Tag Archives: NYS Teacher Evaluations

SEVEN SIGNS OF THE APOCALYPSE FOR NYC PUBLIC SCHOOLS

New York City teachers come back to work tomorrow after an early Spring Break. Just in time too because rumblings of change are everywhere here in the city. The nation should have its eye on what happens in the New York City school system over the next year or two.

Together, the 7 Seals of the Apocalypse are on the horizon for our education system. This doesn’t mean that I think NYC public schools will disappear. It means that, if they were to disappear, these would be the things that will do us in.

First Seal – False Prophets 

“I looked, and there before me was a white horse! Its rider held a bow, and he was given a crown, and he rode out as a conqueror bent on conquest.”

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Elections for new leadership in the union will take place shortly after we return to work tomorrow. The Unity Caucus, who has had a stranglehold on power from its inception, is facing a challenge from MORE this year. Don’t be surprised if MORE has some measure of success in this election.

The Unity Caucus has been running a non-campaign: not engaging with or acknowledging MORE in any way and not taking any public actions or stances recently so they don’t risk alienating more teachers. If we hear anything, it will be about how Unity brings us “experienced” and “competent” leadership.

Michael Mulgrew and the rest of Unity are the false prophets upon our land. They will speak about how they did not cave to Pharaoh Bloomberg’s impossible teacher evaluations, then they will cave soon after the elections are over. Unity will play nice with teachers over the next month, then will do a whole bunch of selling out once elections are over. Seeing as how they have three years before they face another election, they will try to get all of their selling out done over the next two years in order to give us a chance to forget before the 2016 elections.

Second Seal – War 

“Then another horse came out, a fiery red one. Its rider was given power to take peace from the earth and to make men slay each other. To him was given a large sword.”

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New Yorkers will be voting for a new mayor this year after 12 years of the Reign of Pharaoh Mike I. The Democratic Party in NYC is locked in a battle over who will win the nomination and, thereby, the Mayoralty. Presumably, the favorite is City Council Speaker Christine Quinn, the woman responsible for allowing Bloomberg’s illegal third term to sail through the City Council. She is the person who many New Yorkers just assume to be a BloomClone.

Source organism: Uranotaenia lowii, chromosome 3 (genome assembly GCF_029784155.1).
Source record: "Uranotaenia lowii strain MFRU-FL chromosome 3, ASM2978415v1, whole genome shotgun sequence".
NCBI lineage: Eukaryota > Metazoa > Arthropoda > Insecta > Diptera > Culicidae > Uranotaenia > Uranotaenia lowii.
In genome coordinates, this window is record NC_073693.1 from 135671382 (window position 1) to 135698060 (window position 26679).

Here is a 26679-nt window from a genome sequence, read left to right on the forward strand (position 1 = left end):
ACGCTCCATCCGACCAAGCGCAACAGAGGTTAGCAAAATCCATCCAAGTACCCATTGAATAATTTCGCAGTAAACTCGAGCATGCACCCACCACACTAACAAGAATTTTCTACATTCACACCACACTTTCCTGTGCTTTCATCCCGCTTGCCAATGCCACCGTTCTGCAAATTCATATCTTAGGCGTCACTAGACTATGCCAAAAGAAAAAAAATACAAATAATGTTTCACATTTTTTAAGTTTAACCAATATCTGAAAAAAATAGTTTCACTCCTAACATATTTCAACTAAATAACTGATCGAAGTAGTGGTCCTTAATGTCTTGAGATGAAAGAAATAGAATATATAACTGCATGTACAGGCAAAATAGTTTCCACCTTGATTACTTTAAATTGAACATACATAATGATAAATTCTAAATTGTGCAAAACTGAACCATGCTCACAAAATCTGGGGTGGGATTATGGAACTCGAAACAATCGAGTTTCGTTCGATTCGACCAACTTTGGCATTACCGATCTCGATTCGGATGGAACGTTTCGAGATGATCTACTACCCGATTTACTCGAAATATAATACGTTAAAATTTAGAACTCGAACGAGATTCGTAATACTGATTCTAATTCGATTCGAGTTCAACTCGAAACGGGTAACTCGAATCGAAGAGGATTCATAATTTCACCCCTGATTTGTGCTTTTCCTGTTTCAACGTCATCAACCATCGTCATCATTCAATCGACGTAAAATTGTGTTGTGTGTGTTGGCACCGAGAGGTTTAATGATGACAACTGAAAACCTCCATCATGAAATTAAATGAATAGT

The Red Horse of the apocalypse is supposed to be a good guy, but the red warrior in this election is most definitely fighting for the dark side. Quinn is the quintessential political operator who believes in nothing and stands for nothing. Her plan for the schools is Bloomberg Lite. She went out of her way to block the paid sick leave bill and then reversed herself when some of her biggest endorsers threatened to retract.

If Quinn ends up winning the war, our schools will not have proper leadership for the foreseeable future. This is the woman for whom the UFT wants us to wait because she would give us a “fair” contract, unlike Bloomberg. Unity’s entire “wait for the next mayor” approach to contract negotiations under the guise that the next mayor is going to be our Great White Hope is laughable.

Third Seal – Famine

“Then I heard what sounded like a voice among the four living creatures, saying, ‘A quart of wheat for a day’s wages, and three quarts of barley for a day’s wages, and do not damage the oil and the wine!’”

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The “economic crisis” is a term that hangs over us with a sense of permanence. Despite the fact that the federal government and private industry are throwing more money into the education world than ever, the poor state of the economy will continually be used as an excuse as to why less and less money finds its way into our classrooms.

We have seen the deterioration of most after school programs outside of bare sports funded by the Public Schools Athletic League. Art and music have been nixed, foreign languages are starting to feel the pinch and the handwriting is on the wall for Global History. Our curriculum will be streamlined based upon what is tested and the only subjects tested are the subjects that will keep us “competitive” in the 21st century. Everything will be cut away except testing and STEM subjects. The specter of “budget cuts” will be the handmaiden facilitating this bare-bones education.

Fourth Seal – Pestilence 

“I looked, and there before me was a pale horse! Its rider was named Death, and Hades was following close behind him. They were given power over a fourth of the earth to kill by sword, famine and plague, and by the wild beasts of the earth.”